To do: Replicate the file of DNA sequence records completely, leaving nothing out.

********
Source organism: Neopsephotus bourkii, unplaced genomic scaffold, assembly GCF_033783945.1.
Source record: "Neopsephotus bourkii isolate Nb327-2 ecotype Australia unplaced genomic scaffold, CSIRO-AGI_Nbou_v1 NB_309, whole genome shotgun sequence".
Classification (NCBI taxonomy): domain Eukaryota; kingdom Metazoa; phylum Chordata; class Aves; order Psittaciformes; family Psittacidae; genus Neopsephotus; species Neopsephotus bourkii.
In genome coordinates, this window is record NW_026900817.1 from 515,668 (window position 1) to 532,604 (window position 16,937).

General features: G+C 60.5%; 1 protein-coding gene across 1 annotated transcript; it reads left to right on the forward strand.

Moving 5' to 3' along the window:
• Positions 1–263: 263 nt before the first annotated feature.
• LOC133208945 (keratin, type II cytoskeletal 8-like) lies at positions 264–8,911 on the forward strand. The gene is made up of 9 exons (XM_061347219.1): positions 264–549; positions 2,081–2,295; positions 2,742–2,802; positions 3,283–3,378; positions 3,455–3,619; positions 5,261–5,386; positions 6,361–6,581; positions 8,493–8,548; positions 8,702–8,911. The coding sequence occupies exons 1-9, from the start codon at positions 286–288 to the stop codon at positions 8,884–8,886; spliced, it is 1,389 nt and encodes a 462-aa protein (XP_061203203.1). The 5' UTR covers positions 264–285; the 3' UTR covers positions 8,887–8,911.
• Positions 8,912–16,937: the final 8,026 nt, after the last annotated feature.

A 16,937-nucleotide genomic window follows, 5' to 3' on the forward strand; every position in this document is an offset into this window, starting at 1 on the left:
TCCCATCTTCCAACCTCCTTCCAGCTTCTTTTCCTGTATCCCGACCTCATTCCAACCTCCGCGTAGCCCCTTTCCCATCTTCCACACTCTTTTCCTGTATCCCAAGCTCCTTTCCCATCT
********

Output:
Source organism: Neopsephotus bourkii, unplaced genomic scaffold, assembly GCF_033783945.1.
Source record: "Neopsephotus bourkii isolate Nb327-2 ecotype Australia unplaced genomic scaffold, CSIRO-AGI_Nbou_v1 NB_309, whole genome shotgun sequence".
Classification (NCBI taxonomy): domain Eukaryota; kingdom Metazoa; phylum Chordata; class Aves; order Psittaciformes; family Psittacidae; genus Neopsephotus; species Neopsephotus bourkii.
In genome coordinates, this window is record NW_026900817.1 from 515,668 (window position 1) to 532,604 (window position 16,937).

General features: G+C 60.5%; 1 protein-coding gene across 1 annotated transcript; it reads left to right on the forward strand.

Moving 5' to 3' along the window:
• Positions 1–263: 263 nt before the first annotated feature.
• LOC133208945 (keratin, type II cytoskeletal 8-like) lies at positions 264–8,911 on the forward strand. The gene is made up of 9 exons (XM_061347219.1): positions 264–549; positions 2,081–2,295; positions 2,742–2,802; positions 3,283–3,378; positions 3,455–3,619; positions 5,261–5,386; positions 6,361–6,581; positions 8,493–8,548; positions 8,702–8,911. The coding sequence occupies exons 1-9, from the start codon at positions 286–288 to the stop codon at positions 8,884–8,886; spliced, it is 1,389 nt and encodes a 462-aa protein (XP_061203203.1). The 5' UTR covers positions 264–285; the 3' UTR covers positions 8,887–8,911.
• Positions 8,912–16,937: the final 8,026 nt, after the last annotated feature.

A 16,937-nucleotide genomic window follows, 5' to 3' on the forward strand; every position in this document is an offset into this window, starting at 1 on the left:
TCCCATCTTCCAACCTCCTTCCAGCTTCTTTTCCTGTATCCCGACCTCATTCCAACCTCCGCGTAGCCCCTTTCCCATCTTCCACACTCTTTTCCTGTATCCCAAGCTCCTTTCCCATCT